Mac OS X makes opening .zip files simple: you double-click them, and the OS quickly unzips them. But one thing has always bugged me: After I unzip it, the original .zip file—for which I no longer have any use—is still there. I’d rather my Mac clean up the zipped versions of files automatically after I expand them, instead of leaving me with one more thing to get rid of.
I’d known about the Archive Utility app—the Mac’s default application for unzipping files, which only runs for the duration of the act of unarchiving and then quits automatically. And I know we’ve talked about tweaking its settings before. That’s where I found the solution to my problem.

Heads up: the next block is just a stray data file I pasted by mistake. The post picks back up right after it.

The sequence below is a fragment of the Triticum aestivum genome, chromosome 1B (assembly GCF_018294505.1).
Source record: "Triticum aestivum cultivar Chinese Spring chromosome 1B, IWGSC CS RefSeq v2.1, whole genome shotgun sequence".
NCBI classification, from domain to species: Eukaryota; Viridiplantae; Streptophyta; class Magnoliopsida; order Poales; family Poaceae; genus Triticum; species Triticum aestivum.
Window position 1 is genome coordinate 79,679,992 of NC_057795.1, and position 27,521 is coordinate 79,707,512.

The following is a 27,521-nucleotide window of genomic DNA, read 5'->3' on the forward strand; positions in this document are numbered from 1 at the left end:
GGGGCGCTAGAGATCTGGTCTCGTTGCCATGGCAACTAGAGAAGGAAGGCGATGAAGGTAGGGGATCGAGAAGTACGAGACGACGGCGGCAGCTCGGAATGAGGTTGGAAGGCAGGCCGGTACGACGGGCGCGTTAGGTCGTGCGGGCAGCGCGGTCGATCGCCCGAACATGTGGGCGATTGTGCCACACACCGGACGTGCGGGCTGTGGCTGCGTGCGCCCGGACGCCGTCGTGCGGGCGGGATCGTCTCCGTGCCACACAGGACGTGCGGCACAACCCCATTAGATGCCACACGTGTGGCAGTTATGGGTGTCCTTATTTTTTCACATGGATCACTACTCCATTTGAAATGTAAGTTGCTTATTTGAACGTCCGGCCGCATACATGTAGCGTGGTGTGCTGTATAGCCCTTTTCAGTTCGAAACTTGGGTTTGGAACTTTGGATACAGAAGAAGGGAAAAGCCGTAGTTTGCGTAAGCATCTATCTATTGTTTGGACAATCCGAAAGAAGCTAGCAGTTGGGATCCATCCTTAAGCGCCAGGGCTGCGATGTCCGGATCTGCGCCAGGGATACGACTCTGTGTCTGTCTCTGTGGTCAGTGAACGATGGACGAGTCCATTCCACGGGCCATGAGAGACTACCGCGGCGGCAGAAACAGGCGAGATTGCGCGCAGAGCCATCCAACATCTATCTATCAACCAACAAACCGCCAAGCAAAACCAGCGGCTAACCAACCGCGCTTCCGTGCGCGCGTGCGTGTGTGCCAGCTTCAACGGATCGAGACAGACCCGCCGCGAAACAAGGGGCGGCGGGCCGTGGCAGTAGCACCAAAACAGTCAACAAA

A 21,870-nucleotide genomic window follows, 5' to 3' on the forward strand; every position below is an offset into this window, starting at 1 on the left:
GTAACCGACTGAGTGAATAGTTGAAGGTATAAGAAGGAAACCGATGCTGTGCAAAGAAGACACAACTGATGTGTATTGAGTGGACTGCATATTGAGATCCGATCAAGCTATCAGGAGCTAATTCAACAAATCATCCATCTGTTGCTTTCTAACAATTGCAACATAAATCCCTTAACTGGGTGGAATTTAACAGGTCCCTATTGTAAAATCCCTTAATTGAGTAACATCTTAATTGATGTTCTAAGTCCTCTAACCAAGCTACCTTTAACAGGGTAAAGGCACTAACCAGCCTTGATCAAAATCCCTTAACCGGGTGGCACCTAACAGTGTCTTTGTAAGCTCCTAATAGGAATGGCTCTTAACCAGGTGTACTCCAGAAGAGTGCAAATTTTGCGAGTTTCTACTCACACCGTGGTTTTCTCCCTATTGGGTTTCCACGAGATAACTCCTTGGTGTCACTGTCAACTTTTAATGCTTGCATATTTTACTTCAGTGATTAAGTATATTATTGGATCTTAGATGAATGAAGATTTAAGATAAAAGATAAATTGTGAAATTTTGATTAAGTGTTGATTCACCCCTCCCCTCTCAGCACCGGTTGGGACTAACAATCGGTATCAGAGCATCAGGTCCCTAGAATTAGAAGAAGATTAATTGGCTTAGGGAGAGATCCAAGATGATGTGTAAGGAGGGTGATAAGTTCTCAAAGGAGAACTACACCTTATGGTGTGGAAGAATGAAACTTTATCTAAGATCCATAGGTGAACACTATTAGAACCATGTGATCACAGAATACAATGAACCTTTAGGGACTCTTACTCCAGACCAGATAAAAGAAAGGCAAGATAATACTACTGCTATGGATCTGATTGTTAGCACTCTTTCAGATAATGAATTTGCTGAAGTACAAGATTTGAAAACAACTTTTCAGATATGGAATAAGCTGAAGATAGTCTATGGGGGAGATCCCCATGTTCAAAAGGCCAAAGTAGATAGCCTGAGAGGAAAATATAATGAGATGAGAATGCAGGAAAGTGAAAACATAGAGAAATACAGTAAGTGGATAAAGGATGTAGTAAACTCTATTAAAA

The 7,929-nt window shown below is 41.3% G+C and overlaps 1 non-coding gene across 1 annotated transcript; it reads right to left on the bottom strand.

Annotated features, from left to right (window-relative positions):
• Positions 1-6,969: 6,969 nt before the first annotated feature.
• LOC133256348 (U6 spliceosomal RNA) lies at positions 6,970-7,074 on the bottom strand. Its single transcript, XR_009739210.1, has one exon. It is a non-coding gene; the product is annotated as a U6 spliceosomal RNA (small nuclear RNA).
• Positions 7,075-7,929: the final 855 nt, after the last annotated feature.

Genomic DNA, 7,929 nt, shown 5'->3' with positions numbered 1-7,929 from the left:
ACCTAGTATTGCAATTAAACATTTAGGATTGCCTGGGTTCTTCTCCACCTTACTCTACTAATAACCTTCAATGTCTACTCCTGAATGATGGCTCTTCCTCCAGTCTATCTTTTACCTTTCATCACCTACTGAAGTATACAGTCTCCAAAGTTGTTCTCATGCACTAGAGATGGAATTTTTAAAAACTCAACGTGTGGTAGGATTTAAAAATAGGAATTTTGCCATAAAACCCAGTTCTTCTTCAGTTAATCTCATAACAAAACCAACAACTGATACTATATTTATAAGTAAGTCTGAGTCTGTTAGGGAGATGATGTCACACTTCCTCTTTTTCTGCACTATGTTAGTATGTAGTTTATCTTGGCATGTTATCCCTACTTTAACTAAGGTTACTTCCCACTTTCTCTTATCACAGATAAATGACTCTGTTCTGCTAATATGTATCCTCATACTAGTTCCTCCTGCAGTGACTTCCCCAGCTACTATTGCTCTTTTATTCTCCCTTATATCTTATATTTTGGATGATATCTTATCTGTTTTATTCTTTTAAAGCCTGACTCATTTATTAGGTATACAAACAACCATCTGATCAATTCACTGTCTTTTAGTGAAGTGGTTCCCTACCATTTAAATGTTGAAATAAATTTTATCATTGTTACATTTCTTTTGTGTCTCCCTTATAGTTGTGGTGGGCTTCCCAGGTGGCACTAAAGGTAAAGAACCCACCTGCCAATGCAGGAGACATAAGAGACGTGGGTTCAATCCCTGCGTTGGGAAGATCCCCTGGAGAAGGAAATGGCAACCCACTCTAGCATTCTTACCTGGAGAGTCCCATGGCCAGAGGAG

Archive Utility is really tucked away, in System/Library/CoreServices. Once I’d found it, I opened it and selected Archive Utility -> Preferences. There, I selected Move Archive to the Trash from the After Expanding drop-down. (I could have chosen Delete Archive, but that seemed too final. I could also have chosen to move unzipped archives to another folder—Old Zips, for example—if I wanted to maintain an archive.)
Once I changed the preference, I quit the app. Now, when I unzip files, the original zip archives vanish into the Trash, and I don’t have to manage them manually.
There are plenty of other other options hidden in this Preferences window that you might want to fiddle with. For example, by default expanded files appear in the same directory as the archive itself. You can instead opt to put all expanded files in the same place—a folder on the Desktop, for example.